Slovakia’s fundamental tax reform of 2004 considerably improved the simplicity and efficiency of the tax system by eliminating exemptions and special regimes and setting the rates for the personal income tax (PIT), the corporate income tax (CIT) and the value added tax (VAT) all equal to 19%. This paper assesses the impact of this reform in the context of Slovakia's wider package of economic reforms. With respect to economic efficiency, the two key conclusions are as follows: First, the reforms are expected to improve both the level and efficiency of capital investment in Slovakia – although further improvements could be made by eliminating the double taxation on projects financed by retained profits. Second, the combination of the tax and social benefit reforms has enhanced the incentives for unemployed workers to seek work, which should result in higher labour supply. Labour demand should also have increased, thanks to the more flexible labour market. However, as overall taxes on labour remain high, labour demand for very low skilled workers may not pick up without further reforms to reduce the cost of employing such workers. With respect to equity considerations the assessment is less clear cut. On the one hand the flat personal income tax has benefited both low income earners and very high earners, particularly those with families, while middle-income earners, particularly single earners appear to be somewhat worse off. The increase in VAT and the welfare reform also have distributive effects. The net result of these reforms has been a significant cut in the real incomes of social beneficiaries who are not working. On the other hand, by raising labour productivity and reducing structural unemployment the reforms have the potential to benefit the low-skilled population also – provided other public policies are in place to facilitate this outcome. This Working Paper relates to the 2005 OECD Economic Survey of the Slovak Republic (www.oecd.org/eco/surveys/slovakia) L'impôt à taux unique dans le contexte de réformes économiques slovaques La réforme fiscale radicale mise en place par la Slovaquie en 2004 a fortement accru la simplicité et l’efficience du système fiscal en supprimant les exemptions et les régimes spéciaux et en fixant un taux uniforme de 19 % pour l’impôt sur le revenu des personnes physiques (IRPP), l’impôt sur le revenu des sociétés (IRS) et la taxe sur la valeur ajoutée (TVA). Ce document évalue l’incidence de cette réforme dans le contexte d’une série plus générale de réformes économiques mises en œuvre par la Slovaquie. Du point de vue de l’efficience économique, les deux principales conclusions sont les suivantes : En premier lieu, les réformes vont sans doute augmenter à la fois le niveau et l’efficience de l’investissement en Slovaquie – même si une amélioration reste possible en supprimant la double imposition des investissements financés par les bénéfices non distribués. En second lieu, la réforme fiscale, conjuguée à une réforme du système de prestations sociales, renforce les incitations pour les chômeurs à chercher du travail, ce qui devrait accroître l’offre de main-d’œuvre. La demande de main-d’œuvre doit aussi avoir augmenté, grâce à la plus grande flexibilité du marché du travail. Cependant, l’imposition totale du travail demeurant élevée, la demande pour les travailleurs très peu qualifiés n’augmentera peut-être pas en l’absence de mesures supplémentaires pour réduire le coût de l’embauche de ces travailleurs. En ce qui concerne les considérations relatives à l’équité, l’évaluation est moins tranchée. D’un côté, le taux uniforme de l’impôt sur le revenu des personnes physiques profite à la fois aux catégories à bas revenus et à aux titulaires de revenus très élevés, en particulier ceux qui ont une famille, tandis que les catégories à revenu moyen, en particulier les célibataires, semblent quelque peu défavorisées. L’alourdissement de la TVA et la réforme de la protection sociale ont aussi des effets redistributifs. Au total, ces réformes se traduisent par une diminution sensible des ressources des bénéficiaires de prestations sociales qui ne travaillent pas. D’un autre côté, en rehaussant la productivité du travail et en réduisant le chômage structurel, les réformes vont sans doute bénéficier aussi à la population peu qualifiée – à condition que des mesures complémentaires soient mises en place pour faciliter ce résultat. Ce Document de travail se rapporte à l'Étude économique de l'OCDE de la République slovaque, 2005 (www.oecd.org/eco/etudes/slovaquie).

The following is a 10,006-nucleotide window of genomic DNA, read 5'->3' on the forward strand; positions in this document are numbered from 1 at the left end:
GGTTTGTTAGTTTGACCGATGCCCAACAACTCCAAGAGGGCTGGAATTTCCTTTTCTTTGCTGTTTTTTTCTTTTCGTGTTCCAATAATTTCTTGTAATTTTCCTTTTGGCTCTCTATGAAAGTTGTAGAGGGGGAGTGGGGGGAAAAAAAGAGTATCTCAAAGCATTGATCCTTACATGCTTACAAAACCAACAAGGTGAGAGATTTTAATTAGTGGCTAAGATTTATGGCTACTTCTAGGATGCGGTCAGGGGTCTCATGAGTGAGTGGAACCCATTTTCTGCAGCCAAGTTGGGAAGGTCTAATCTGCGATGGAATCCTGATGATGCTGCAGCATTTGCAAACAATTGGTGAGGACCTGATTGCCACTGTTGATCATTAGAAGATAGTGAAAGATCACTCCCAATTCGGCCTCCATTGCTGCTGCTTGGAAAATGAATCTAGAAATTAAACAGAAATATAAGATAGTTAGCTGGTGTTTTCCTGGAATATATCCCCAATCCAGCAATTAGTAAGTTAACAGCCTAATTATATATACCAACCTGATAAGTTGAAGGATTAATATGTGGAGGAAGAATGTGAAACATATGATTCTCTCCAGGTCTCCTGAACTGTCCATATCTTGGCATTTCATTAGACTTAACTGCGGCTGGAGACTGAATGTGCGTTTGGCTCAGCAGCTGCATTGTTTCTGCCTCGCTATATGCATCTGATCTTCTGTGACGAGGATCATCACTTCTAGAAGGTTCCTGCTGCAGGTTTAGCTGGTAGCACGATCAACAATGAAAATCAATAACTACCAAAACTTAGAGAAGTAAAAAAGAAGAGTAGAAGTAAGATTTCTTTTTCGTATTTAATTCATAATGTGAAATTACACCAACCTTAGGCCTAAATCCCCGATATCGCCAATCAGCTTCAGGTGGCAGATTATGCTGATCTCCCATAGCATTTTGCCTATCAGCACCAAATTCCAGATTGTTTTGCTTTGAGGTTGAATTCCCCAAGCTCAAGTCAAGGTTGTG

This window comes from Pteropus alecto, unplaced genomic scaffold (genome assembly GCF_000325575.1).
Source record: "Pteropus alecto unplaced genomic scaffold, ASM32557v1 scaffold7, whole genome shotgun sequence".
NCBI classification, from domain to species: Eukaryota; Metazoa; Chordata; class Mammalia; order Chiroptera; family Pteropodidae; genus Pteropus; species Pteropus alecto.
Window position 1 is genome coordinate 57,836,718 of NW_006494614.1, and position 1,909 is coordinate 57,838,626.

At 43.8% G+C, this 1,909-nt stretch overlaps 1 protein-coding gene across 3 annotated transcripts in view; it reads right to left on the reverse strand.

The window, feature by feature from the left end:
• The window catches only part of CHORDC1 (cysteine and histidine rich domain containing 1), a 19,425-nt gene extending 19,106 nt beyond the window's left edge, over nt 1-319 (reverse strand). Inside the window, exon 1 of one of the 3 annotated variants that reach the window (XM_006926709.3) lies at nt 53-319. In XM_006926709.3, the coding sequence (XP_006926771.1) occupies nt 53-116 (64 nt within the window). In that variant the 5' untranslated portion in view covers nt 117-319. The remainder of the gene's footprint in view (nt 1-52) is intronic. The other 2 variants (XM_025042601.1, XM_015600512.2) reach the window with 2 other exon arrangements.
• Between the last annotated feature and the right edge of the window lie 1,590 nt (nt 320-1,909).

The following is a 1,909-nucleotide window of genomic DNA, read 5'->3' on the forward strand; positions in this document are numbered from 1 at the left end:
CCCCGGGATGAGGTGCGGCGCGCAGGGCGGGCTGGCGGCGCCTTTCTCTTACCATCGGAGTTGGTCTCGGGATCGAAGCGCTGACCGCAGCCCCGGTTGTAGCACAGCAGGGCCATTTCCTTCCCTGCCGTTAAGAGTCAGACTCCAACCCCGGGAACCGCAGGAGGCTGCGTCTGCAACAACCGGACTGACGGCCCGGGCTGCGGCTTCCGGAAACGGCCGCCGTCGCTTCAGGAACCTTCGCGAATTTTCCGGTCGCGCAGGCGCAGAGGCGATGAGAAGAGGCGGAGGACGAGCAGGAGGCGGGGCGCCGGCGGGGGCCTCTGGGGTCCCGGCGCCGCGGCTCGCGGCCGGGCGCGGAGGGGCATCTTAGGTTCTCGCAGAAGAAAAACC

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    Bibliographic Info